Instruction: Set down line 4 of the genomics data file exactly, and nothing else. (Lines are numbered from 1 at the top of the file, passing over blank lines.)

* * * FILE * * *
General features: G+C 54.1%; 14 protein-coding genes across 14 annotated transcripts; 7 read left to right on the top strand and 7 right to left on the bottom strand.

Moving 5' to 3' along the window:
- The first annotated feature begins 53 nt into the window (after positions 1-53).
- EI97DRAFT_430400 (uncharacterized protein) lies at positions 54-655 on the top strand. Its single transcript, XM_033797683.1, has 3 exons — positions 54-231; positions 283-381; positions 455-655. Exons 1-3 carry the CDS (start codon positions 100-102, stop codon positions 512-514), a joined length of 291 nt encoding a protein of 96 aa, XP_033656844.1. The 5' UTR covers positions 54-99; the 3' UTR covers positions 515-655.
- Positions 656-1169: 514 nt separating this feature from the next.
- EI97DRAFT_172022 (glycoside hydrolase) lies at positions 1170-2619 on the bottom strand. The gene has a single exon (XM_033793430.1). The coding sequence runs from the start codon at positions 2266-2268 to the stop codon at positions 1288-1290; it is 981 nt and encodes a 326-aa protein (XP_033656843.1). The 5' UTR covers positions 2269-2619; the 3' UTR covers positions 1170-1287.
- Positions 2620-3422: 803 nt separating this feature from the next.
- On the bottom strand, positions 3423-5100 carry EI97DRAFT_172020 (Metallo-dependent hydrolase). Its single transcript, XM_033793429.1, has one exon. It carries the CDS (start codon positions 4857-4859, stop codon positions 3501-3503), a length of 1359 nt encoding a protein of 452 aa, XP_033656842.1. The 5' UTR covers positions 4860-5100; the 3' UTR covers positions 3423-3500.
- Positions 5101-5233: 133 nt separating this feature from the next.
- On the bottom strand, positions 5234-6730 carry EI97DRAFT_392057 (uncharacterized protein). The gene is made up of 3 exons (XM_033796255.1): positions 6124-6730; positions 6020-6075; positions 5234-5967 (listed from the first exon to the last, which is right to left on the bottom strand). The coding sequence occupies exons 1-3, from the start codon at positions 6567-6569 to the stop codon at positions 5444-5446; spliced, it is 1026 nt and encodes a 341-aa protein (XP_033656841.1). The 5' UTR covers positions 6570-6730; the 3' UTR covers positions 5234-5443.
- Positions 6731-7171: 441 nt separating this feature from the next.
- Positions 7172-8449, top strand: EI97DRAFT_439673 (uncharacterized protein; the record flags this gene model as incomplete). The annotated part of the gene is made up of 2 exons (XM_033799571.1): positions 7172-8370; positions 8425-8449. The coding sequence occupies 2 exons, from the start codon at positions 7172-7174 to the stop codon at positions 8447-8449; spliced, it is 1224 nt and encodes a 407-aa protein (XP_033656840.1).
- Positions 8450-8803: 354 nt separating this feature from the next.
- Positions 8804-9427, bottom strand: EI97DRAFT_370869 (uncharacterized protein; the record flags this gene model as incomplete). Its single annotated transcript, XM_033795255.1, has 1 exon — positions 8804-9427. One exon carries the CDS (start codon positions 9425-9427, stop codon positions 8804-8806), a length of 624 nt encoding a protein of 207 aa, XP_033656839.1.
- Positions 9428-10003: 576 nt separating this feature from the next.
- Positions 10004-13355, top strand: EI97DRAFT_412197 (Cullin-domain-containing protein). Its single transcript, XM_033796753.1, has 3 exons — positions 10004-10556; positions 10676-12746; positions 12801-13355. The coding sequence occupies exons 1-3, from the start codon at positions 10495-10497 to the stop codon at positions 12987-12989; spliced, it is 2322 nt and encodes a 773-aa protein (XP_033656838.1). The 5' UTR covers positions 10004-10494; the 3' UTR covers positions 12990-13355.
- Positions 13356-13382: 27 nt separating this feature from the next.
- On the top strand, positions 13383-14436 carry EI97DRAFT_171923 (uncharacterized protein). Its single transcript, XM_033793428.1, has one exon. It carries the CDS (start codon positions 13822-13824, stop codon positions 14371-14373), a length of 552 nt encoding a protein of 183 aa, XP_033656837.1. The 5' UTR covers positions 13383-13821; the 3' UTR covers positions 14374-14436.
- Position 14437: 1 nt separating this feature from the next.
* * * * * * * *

- EI97DRAFT_430400 (uncharacterized protein) lies at positions 54-655 on the top strand. Its single transcript, XM_033797683.1, has 3 exons — positions 54-231; positions 283-381; positions 455-655. Exons 1-3 carry the CDS (start codon positions 100-102, stop codon positions 512-514), a joined length of 291 nt encoding a protein of 96 aa, XP_033656844.1. The 5' UTR covers positions 54-99; the 3' UTR covers positions 515-655.